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ESRA19-0355 The use of low-volume interscalene brachial plexus block and suprascapular nerve block for shoulder surgery in a patient with steinert’s disease
  1. I Castelo1,
  2. S Martínez2 and
  3. C Ramírez3
  1. 1Hospital Universitario Cruces, Department of Anesthesiology, Bilbao, Spain
  2. 2Hospital Santa Creu i Sant Pau, Department of Anesthesiology, Barcelona, Spain
  3. 3Centro Médico Tenknon, Department of Anesthesiology, Barcelona, Spain


Background and aims Myotonic dystrophy type 1 (DM1) or Steinert’s disease is an autosomal dominant neuromuscular disease characterized by muscle weakness mainly of distal, axial, facial, pharyngeal and respiratory muscles. It is also accompanied by cardiac arrhythmias.

The risk of general anesthesia in these patients includes cardiac rhythm disturbances, myotonic crisis and respiratory complications with increased sensibility to opioids, hypnotic and muscle relaxants; therefore, short-acting agents and regional anesthesia are frequently used.

Methods We present a 43-year-old female with diagnosis of DM1 who underwent elective shoulder arthroscopy. She showed muscle weakness in upper extremities and recurrent myotonia but no cardiac or respiratory symptoms.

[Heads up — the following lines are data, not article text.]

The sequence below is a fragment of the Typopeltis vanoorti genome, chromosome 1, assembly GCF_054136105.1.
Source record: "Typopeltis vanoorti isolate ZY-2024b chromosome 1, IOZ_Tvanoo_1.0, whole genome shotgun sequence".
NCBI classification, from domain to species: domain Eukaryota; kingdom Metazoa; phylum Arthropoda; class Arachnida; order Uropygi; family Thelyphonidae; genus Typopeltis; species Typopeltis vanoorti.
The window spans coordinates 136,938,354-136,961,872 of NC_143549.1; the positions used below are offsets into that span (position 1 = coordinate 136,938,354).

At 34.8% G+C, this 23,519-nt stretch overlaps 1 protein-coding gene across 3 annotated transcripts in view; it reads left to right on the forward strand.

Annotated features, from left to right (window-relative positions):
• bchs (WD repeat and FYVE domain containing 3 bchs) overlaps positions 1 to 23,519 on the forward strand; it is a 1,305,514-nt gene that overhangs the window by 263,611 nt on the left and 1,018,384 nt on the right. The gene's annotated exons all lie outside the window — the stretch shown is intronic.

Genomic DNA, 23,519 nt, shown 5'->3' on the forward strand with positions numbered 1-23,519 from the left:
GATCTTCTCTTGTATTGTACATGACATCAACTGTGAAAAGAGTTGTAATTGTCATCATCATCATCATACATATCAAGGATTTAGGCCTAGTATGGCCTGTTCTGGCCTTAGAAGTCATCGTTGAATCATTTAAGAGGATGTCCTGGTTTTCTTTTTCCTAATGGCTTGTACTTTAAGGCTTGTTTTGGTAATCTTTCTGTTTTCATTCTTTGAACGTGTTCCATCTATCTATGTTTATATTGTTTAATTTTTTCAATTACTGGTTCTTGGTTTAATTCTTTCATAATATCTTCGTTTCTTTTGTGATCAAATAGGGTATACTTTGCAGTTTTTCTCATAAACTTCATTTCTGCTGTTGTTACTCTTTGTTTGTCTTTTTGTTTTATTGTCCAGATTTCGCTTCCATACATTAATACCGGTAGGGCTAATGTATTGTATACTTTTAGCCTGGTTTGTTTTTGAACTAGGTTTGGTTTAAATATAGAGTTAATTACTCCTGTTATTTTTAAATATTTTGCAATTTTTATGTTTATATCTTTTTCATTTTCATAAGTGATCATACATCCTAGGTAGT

We performed an ultrasound-guided interscalene brachial plexus block with 5 ml of 5% lidocaine aiming for minimal or short-timed phrenic nerve blockade. In addition we performed an ultrasound-guided suprascapular nerve and supraclavicular nerve block to provide postoperative analgesia with 15 ml and 3 ml of 0,5% bupivacaine, respectively. We observed no hemi-diaphragmatic paresis by M-mode ultrasonography. Due to patient anxiety, we induced general anesthesia with propofol and remifentanil perfusion and a single dose of rocuronium. We monitored ASA standard parameters, temperature and neuromuscular blockade (NMB) with TOF-Cuff® monitor.

Results After surgery, NMB was reversed with sugammadex 2 mg/kg (T4/T1= 100%) and the patient was extubated without respiratory complications. Visual analogue scale (VSA) for pain was 0/1 immediately afterwards and 1–2/10 after 24 hours. No rescue analgesia was requested.

Abstract ESRA19-0355 Figure 1

Conclusions It is possible to perform interescalenic brachial plexus blocks with low-volume and high-concentration of LA for shoulder arthroscopy with good intraoperative analgesia and minimum respiratory complications in patients with DM1.

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